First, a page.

Not only has Gerald Bullett asked for Spenserian stanzas based on a folk tale, he has also asked for an essay with an upper limit of 300 words (an impossible luxury in these straitened times: I started in 1978, and I don’t think the word limit has ever exceeded 150, and has been as low as 100) using John Earle’s aphoristic style (1628), and as if printed in a ‘modern’ and prurient Sunday newspaper. I have never heard of John Earle; but you may read him here. I wonder what the position was in 1930. Did the competitors do their homework? (It can be done. I thought I’d get through my life without reading Lawrence Durrell, but there was a competition in the late 1970s to turn Eliot into Durrell or vice versa, so I have read Durrell. A harder-earned £7, I cannot imagine.)
Anyway: Bullett is happy with neither. He didn’t mean entrants to write in Spenser’s style, just to use the form named after him; however, he did want the folk-rhyme to be a ‘metaphysical allegory’. When it came to Earle (a means of attacking the gutter press, to use a more modern term, something the Week-end Review writers had earned the right to do), however, he did want something in Earle’s style. However ‘sincere apologies’ are not in Bullett’s phrase-book (any more than they were when Raymond Mortimer or Julian Barnes were judges). Seacape is an unlucky loser, as is T.E. Casson, who must have begun – and he has more unhappiness in store – to need therapy for the number of times he has come close but gained no guinea.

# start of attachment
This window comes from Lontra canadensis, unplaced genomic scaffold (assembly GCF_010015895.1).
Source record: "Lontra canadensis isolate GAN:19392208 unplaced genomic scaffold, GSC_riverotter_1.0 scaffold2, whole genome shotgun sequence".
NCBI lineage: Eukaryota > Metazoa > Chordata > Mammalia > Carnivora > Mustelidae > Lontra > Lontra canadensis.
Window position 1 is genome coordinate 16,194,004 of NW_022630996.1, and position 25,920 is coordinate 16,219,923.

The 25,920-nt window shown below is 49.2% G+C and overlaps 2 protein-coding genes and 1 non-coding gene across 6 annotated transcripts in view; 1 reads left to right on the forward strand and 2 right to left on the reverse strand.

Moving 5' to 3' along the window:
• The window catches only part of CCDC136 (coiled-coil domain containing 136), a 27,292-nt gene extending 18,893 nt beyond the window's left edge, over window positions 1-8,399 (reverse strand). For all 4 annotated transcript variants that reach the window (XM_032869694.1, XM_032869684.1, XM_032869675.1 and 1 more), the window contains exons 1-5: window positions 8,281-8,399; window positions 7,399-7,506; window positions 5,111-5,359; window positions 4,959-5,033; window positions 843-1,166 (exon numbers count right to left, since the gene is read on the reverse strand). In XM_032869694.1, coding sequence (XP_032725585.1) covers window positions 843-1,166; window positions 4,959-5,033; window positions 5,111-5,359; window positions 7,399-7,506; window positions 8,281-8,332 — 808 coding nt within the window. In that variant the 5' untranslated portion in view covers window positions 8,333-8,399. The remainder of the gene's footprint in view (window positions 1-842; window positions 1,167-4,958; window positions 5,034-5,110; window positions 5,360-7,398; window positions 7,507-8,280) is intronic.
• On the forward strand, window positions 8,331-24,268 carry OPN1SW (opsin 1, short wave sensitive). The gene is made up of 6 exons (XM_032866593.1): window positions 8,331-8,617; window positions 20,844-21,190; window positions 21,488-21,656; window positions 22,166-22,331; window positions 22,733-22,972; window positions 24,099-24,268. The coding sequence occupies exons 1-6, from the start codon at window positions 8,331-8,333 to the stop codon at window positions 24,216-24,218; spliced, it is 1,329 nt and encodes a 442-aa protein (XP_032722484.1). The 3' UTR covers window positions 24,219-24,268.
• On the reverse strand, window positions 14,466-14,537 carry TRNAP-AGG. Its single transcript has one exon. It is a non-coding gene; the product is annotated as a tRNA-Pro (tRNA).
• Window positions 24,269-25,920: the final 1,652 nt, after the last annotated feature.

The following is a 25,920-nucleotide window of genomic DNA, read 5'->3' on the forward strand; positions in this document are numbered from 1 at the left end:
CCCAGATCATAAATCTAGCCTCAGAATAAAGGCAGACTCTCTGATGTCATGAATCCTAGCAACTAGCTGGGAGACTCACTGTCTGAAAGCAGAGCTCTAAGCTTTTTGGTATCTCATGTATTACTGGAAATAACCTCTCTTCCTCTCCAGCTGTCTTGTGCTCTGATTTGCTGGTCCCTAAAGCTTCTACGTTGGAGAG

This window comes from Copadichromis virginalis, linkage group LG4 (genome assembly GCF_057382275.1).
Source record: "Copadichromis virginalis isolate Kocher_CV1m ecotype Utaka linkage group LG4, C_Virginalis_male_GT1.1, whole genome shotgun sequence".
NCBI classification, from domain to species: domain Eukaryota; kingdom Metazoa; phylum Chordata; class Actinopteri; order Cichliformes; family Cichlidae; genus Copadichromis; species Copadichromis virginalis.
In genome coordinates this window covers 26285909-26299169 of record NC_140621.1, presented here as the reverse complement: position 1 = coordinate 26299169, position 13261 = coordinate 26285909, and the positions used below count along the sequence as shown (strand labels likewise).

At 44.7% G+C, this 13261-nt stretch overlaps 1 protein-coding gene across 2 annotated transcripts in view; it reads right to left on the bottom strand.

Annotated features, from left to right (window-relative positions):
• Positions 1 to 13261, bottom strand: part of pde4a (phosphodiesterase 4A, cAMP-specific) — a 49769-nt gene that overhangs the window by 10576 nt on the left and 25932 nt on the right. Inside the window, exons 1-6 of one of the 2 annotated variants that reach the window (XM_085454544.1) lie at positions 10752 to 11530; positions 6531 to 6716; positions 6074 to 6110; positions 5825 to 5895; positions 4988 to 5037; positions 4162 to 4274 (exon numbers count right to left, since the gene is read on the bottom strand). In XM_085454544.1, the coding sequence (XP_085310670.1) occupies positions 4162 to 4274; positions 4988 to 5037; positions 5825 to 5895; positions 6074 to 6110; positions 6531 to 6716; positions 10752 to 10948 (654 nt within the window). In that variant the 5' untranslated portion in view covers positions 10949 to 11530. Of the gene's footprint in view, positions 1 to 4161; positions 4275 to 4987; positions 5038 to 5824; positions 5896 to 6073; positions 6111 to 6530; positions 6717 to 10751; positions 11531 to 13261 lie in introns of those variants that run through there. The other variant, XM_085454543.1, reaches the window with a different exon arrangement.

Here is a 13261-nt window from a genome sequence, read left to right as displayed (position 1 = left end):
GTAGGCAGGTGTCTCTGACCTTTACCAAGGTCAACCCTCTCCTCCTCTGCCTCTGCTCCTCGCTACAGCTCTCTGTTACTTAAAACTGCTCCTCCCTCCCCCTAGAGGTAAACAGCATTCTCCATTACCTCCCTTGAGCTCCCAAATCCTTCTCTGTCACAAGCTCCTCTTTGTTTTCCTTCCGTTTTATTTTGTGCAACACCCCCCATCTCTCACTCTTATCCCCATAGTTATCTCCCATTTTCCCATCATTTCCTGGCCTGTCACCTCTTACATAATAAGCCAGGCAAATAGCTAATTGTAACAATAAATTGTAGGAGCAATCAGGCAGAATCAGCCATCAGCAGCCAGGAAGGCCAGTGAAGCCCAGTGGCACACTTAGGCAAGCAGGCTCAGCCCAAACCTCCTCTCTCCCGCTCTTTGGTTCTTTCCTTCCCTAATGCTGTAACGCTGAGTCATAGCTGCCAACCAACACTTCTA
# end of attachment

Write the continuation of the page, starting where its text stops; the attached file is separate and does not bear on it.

The introduction to Bullett’s report is so grudging that even Valimus, who does get half-a-guinea, must have wondered whether to accept it. The winner (who has been waiting like Casson for a reward) is the pseudonymous Majolica:
Anon Sir Guyon counter’d as he far’d
An old decrepit woman all alone
With haske of eggs for market-day prepar’d,
Who shook and sneez’d, and weping made her mone;
And her olde legges that were but skin and bone,
She sought within her petticote to hide,